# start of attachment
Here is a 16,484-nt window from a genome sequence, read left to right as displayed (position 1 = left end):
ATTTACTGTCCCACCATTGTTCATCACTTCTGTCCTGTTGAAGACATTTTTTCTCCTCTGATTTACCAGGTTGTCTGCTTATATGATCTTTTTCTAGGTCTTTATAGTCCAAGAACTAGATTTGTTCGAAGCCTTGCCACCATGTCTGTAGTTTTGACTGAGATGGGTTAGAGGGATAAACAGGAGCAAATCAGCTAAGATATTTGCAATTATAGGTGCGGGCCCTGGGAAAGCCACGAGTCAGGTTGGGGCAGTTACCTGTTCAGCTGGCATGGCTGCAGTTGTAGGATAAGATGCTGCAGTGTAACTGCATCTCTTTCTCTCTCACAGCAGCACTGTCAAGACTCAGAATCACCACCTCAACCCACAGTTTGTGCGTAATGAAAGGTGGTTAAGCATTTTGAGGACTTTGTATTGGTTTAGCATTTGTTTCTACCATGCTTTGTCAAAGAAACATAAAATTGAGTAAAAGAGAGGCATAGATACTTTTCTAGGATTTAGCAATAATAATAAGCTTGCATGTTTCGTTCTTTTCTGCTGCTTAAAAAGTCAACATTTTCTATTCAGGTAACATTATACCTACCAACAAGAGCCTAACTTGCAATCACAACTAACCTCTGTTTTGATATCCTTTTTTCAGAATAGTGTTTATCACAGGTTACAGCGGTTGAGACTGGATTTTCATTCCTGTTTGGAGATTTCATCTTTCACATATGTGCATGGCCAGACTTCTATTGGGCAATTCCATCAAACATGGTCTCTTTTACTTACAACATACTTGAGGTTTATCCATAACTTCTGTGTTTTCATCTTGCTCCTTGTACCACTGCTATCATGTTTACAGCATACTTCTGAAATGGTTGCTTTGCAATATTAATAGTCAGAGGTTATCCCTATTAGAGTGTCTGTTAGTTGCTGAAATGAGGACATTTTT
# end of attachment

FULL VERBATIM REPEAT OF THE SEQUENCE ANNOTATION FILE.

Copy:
Here is a 16,484-nt window from a genome sequence, read left to right as displayed (position 1 = left end):
ATTTACTGTCCCACCATTGTTCATCACTTCTGTCCTGTTGAAGACATTTTTTCTCCTCTGATTTACCAGGTTGTCTGCTTATATGATCTTTTTCTAGGTCTTTATAGTCCAAGAACTAGATTTGTTCGAAGCCTTGCCACCATGTCTGTAGTTTTGACTGAGATGGGTTAGAGGGATAAACAGGAGCAAATCAGCTAAGATATTTGCAATTATAGGTGCGGGCCCTGGGAAAGCCACGAGTCAGGTTGGGGCAGTTACCTGTTCAGCTGGCATGGCTGCAGTTGTAGGATAAGATGCTGCAGTGTAACTGCATCTCTTTCTCTCTCACAGCAGCACTGTCAAGACTCAGAATCACCACCTCAACCCACAGTTTGTGCGTAATGAAAGGTGGTTAAGCATTTTGAGGACTTTGTATTGGTTTAGCATTTGTTTCTACCATGCTTTGTCAAAGAAACATAAAATTGAGTAAAAGAGAGGCATAGATACTTTTCTAGGATTTAGCAATAATAATAAGCTTGCATGTTTCGTTCTTTTCTGCTGCTTAAAAAGTCAACATTTTCTATTCAGGTAACATTATACCTACCAACAAGAGCCTAACTTGCAATCACAACTAACCTCTGTTTTGATATCCTTTTTTCAGAATAGTGTTTATCACAGGTTACAGCGGTTGAGACTGGATTTTCATTCCTGTTTGGAGATTTCATCTTTCACATATGTGCATGGCCAGACTTCTATTGGGCAATTCCATCAAACATGGTCTCTTTTACTTACAACATACTTGAGGTTTATCCATAACTTCTGTGTTTTCATCTTGCTCCTTGTACCACTGCTATCATGTTTACAGCATACTTCTGAAATGGTTGCTTTGCAATATTAATAGTCAGAGGTTATCCCTATTAGAGTGTCTGTTAGTTGCTGAAATGAGGACATTTTT